England Rugby World Cup ace Vunipola ‘used to question if mum and dad loved him’

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England star Billy Vunipola has earned a reputation for being a tough nut to crack on the pitch, but away from it, the Rugby World Cup ace has displayed a far more vulnerable exterior than some might believe. To rugby fans, Vunipola is known as the 6ft 2, 126kg outspoken Saracens star who once fell out with Steve Borthwick before his grovelling apology saw him return to the team four years ago, and he turned his life around after some soul-searching.

Born in Australia to Tongan parents, he represents England at international level after qualifying on residency grounds. He moved to Wales with his family as a young child after his father Feʻao Vunipola signed for Pontypool RFC in 1998, with his mother, Iesinga, was a Methodist minister in High Wycombe.

Like his 32-year-old brother Mako – also an England international – Vunipola Jr found his calling with rugby. He turned out for local side Thornbury RFC before being given a scholarship to attend Harrow School, and it was there where he made an impression in front of scouts. In 2012, he was snapped up by the academy of Wasps, the now-extinct London rugby club.

But growing up, things weren’t always easy for Vunipola after constantly finding himself being reprimanded by his parents. Only later in life did he realise that their strictness with him was derived from their care for him, as Vunipola admitted he used to doubt if they loved him at all.

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“I remember growing up, being told off by my mum and dad,” he said in an interview with The Times in 2018. “I used to question if they truly did love me, because they always told me things I didn’t want to hear. But you grow up and realise they just wanted the best for you. That’s something I’ve learnt from and truly appreciate.

As well as drinking heavily and staying up late, the England No 8 admitted he veered off from the path that his parents had put him on and an intervention convinced him to stop: “I started doing silly things, just normal things that kids do. Going out, not recovering, staying up late, all the stupid things that come with drinking, doing things I probably shouldn’t be doing,” Vunipola added.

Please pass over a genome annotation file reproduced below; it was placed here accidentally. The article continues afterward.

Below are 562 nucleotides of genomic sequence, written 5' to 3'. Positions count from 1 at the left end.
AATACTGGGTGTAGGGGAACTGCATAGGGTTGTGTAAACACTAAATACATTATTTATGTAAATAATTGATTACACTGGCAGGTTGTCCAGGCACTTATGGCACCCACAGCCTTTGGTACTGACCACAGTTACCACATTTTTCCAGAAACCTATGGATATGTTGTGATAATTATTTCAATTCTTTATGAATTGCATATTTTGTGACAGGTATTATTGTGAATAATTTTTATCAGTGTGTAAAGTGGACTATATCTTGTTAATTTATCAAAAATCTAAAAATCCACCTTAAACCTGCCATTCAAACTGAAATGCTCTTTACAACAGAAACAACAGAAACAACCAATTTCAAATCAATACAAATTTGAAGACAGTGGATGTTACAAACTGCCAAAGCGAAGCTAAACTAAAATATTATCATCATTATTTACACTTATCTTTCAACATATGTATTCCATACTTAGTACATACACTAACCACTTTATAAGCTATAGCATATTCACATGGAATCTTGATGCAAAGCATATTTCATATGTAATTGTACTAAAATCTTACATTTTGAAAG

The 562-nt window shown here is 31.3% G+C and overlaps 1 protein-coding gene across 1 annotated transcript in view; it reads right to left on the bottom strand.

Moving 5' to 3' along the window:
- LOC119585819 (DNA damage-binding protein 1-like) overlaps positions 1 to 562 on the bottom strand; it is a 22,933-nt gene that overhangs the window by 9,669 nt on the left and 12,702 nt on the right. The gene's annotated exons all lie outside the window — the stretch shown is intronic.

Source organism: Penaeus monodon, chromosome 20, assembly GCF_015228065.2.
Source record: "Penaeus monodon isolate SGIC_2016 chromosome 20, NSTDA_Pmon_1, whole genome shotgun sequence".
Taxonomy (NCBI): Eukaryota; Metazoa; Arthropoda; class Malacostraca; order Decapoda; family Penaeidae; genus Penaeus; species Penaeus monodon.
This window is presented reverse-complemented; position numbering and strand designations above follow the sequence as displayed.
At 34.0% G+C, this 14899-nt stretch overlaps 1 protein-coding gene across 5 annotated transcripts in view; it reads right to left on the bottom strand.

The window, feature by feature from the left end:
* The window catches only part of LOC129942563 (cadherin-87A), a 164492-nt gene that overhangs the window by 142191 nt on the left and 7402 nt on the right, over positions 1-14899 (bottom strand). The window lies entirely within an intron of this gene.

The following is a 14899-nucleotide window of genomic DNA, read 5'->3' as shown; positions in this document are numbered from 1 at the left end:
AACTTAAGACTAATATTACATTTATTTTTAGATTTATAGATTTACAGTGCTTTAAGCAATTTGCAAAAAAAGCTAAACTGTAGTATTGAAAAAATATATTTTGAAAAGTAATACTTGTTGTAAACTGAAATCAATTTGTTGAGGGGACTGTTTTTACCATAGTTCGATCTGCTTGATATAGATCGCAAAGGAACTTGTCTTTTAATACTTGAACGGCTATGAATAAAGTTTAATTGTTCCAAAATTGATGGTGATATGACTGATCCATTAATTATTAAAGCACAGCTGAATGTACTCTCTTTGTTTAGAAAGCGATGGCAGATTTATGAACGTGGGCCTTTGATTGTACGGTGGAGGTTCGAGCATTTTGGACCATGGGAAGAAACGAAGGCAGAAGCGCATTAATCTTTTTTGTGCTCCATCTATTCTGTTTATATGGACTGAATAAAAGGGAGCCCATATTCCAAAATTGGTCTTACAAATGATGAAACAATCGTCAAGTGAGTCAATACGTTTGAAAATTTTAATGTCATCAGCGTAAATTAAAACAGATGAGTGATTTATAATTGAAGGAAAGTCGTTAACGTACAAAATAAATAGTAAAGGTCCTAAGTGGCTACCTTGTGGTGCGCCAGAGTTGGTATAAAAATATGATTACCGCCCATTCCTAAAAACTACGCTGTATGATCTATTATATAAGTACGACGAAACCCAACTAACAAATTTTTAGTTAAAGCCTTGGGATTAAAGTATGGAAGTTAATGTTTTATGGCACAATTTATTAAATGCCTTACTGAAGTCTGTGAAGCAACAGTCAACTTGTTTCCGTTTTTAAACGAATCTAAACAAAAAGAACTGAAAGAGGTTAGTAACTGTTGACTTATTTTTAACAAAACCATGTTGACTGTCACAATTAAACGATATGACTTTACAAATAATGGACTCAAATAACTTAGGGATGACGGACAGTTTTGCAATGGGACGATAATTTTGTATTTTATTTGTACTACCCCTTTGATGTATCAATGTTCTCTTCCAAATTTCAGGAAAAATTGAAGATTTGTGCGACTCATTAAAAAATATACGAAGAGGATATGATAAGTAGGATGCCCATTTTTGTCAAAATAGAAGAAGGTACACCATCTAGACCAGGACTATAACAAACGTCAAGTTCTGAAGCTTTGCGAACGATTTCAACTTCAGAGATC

“I’m uncomfortable talking about it even now. I was bragging, [being] arrogant, things I’m truly sorry for, living a life that was opposite to what I’d grown up knowing, what I was taught by my parents.”

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After suffering from spate of injuries, which included fractured arms and surgeries on his shoulder and knee, Vunipola has learned how to take better care – and his war marks often prove to be an effective reminder.

“You can tell the difference with my scars, the way they’ve healed,” he said. “If I look after my body, my body will look after me. Yeah, I’ve looked after my body this time. Those are the lessons I’ve learnt.”

Vunipola once had a falling out with Borthwick in the lead-up to the 2019 Rugby World Cup when the Saracens man made some comments to the then-Test team assistant coach. Vunipola made the effort to apologise to Borthwick when he was appointed England coach, something he appreciated at the time from back-rower.

“I think it shows the character that he has been so open and honest publicly,” Borthwick said in August, via RugbyPass. “That shows the character of the man. I think as a situation by the fact that it has played out is bigger than what it actually is in reality, but I think he is an important figure in this squad.

The 30-year-old may be given the day off as Borthwick prepares to rest some of his stars for their bronze match against Argentina on Friday, having also missed the 27-13 victory in their World Cup opener back in August.

After the game, some seven weeks down the line, Vunipola and England are set to make the short trip home back from France after their agonising semifinal loss.

But the life lessons along the way will help Vunipola recover and the pain of their defeat, in what was likely to be his final World Cup appearance, should gradually dissipate.

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